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Prof Claims Her Maximum-Security Prisoners are Better Students Than Today’s Undergrads

Prof Claims Her Maximum-Security Prisoners are Better Students Than Today’s Undergrads

“They tend to read each assignment two or three times before coming to class and take notes as well.”

Brooke Allen teaches college courses to male prisoners and suggests they are more serious and engaged about their studies than most of today’s college students.

She writes at the Wall Street Journal:

College Should Be More Like Prison

Many of us who care deeply about education in the humanities can only feel despair at the state of our institutions of “higher” learning. Enrollment in these subjects is plummeting, and students who take literature and history classes often come in with rudimentary ideas about the disciplines. Interviewed in a recent New Yorker article, Prof. James Shapiro of Columbia said teaching “Middlemarch” to today’s college students is like landing a 747 on a rural airstrip. Technology such as messaging apps, digital crib sheets and ChatGPT, which will write essays on demand, has created a culture of casual cheating.

Never have I been more grateful to teach where I do: at a men’s maximum-security prison. My students there, enrolled in a for-credit college program, provide a sharp contrast with contemporary undergraduates. These men are highly motivated and hard-working. They tend to read each assignment two or three times before coming to class and take notes as well. Some of them have been incarcerated for 20 or 30 years and have been reading books all that time. They would hold their own in any graduate seminar. That they have had rough experiences out in the real world means they are less liable to fall prey to facile ideologies. A large proportion of them are black and Latino, and while they may not like David Hume’s or Thomas Jefferson’s ideas on race, they want to read those authors anyway.

They want, in short, to be a part of the centuries-long conversation that makes up our civilization. The classes are often the most interesting part of these men’s prison lives. In some cases, they are the only interesting part.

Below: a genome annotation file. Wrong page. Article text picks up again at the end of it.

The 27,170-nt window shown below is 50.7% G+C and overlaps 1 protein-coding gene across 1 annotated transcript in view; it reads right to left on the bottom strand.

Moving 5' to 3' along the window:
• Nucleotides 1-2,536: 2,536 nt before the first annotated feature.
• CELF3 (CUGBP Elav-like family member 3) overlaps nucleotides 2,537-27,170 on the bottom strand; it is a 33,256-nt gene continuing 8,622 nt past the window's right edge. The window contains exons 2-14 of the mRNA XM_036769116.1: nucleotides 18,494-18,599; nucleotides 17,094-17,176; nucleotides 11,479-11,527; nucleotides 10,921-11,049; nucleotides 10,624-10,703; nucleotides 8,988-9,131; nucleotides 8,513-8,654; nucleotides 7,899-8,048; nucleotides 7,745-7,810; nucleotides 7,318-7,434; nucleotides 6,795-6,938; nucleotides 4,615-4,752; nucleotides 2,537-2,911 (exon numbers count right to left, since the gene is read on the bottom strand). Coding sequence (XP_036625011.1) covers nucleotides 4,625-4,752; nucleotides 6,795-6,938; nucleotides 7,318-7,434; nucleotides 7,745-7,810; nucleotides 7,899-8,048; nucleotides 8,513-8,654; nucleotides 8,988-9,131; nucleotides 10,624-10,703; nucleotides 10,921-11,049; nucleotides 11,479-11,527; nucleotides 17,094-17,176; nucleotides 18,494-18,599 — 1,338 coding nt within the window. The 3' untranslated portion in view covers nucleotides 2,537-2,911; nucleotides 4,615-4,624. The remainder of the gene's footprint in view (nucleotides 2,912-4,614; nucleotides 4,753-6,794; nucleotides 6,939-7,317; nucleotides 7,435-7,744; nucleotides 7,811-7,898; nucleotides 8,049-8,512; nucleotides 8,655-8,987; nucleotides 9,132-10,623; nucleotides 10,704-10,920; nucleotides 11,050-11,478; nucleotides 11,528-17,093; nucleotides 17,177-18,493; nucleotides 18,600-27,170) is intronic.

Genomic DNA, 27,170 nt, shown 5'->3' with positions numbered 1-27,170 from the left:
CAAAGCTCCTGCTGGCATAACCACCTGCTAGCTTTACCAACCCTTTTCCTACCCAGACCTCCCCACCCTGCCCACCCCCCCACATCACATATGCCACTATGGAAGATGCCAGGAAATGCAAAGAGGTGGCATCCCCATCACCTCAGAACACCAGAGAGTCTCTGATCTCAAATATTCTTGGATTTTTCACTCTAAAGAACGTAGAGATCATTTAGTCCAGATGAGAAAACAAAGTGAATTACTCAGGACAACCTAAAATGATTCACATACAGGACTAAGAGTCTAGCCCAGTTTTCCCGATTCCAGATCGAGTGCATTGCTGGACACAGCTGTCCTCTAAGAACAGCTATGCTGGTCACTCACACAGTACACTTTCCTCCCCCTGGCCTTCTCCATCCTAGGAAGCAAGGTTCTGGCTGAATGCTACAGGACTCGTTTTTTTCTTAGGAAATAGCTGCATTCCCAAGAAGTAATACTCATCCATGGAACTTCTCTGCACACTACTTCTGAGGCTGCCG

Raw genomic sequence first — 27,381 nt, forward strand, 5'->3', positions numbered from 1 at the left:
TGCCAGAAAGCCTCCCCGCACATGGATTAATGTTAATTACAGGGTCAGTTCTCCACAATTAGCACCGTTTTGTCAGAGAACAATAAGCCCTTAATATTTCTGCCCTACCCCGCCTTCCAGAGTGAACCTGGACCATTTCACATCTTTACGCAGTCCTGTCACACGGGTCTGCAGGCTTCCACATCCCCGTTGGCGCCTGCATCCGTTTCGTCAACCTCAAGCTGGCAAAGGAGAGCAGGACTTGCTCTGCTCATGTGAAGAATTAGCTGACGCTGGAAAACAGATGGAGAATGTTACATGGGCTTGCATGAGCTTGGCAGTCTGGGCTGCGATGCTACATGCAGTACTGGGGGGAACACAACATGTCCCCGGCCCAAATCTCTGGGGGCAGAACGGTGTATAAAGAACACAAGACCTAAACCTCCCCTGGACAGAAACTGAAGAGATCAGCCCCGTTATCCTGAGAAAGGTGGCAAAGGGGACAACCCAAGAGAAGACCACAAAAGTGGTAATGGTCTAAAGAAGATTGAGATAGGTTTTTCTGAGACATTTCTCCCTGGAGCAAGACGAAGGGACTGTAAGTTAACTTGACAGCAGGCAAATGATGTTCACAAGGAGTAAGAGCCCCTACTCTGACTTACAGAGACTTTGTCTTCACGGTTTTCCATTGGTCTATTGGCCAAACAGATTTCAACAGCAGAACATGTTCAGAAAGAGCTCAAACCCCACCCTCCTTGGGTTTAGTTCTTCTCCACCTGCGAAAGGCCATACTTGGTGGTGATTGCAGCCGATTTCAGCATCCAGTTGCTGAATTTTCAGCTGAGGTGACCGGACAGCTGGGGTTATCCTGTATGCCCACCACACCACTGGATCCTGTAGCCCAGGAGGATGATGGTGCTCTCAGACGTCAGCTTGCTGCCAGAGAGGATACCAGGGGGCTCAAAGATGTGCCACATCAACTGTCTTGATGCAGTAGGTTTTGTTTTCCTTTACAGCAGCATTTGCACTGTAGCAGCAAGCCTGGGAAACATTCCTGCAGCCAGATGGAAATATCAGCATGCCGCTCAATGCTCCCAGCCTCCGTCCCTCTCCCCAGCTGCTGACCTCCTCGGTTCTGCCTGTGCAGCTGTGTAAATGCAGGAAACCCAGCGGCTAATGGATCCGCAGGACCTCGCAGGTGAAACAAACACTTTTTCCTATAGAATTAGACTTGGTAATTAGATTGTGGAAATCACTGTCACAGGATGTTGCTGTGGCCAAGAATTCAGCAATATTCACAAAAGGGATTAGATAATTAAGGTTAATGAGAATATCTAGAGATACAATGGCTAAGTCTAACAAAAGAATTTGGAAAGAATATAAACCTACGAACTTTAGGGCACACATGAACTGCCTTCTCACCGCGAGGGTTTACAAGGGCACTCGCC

Best of all from my selfish point of view as an educator, these students have no access to cellphones or the internet. Cyber-cheating, even assuming they wanted to indulge in it, is impossible. But more important, they have retained their attention spans, while those of modern college students have been destroyed by their dependence on smartphones. My friends who teach at Harvard tell me administrators have advised them to change topics or activities several times in each class meeting because the students simply can’t focus for that long.

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Comments


 
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henrybowman | March 7, 2023 at 10:58 am

“College Should Be More Like Prison”
This was predictable.
Of course, it will start in elementary and high school first.
For The Children.
Nice prisons.


 
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OldProf2 | March 7, 2023 at 3:17 pm

There should be more college and vocational classes available in prisons. Prisoners who are enrolled in college courses rarely cause trouble in the prisons, and when they leave with an AA or vocational degree, they rarely come back into the prison. The degree gives them access to jobs and legal ways of earning a living.

Simply from a taxpayer standpoint, college classes are a good investment. It costs as much to keep someone in prison as it does to send them to Harvard. Recent studies show that for every $1 spent on education of inmates, taxpayers save $7 on those educated inmates staying out of prison once they are paroled.


 
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healthguyfsu | March 7, 2023 at 4:33 pm

Prisoners to Presidents…this generation is really blowing their shot at doing anything meaningful when the incarcerated are crushing them in individual responsibility and ambition.


 
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daniel_ream | March 7, 2023 at 6:54 pm

Apparently they no longer teach PHIL 100 in the humanities, because she’s confusing correlation with causation. And there’s a fair bit of projection going on there, too.

These men are such great students because prison has socialized them to obey and conform. That’s not a bad thing, but saying they “want to be part of the centuries-long conversation that makes up our civilization” is pure fiction. They’re behaving well because it gets them time off for good behaviour.


 
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BierceAmbrose | March 7, 2023 at 10:57 pm

They’e better students because it takes more focus and execution to get into max security than those squishy snowflakes will ever have.

The Bard Prison Initiative has been doing the same for years. The BPI Debate Team has had great sucess.

https://bpi.bard.edu/


 
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coyote | March 8, 2023 at 3:44 pm

“College Should Be More Like Prison”

Uh, no. But college ~students~ should be more like her prisoner students.

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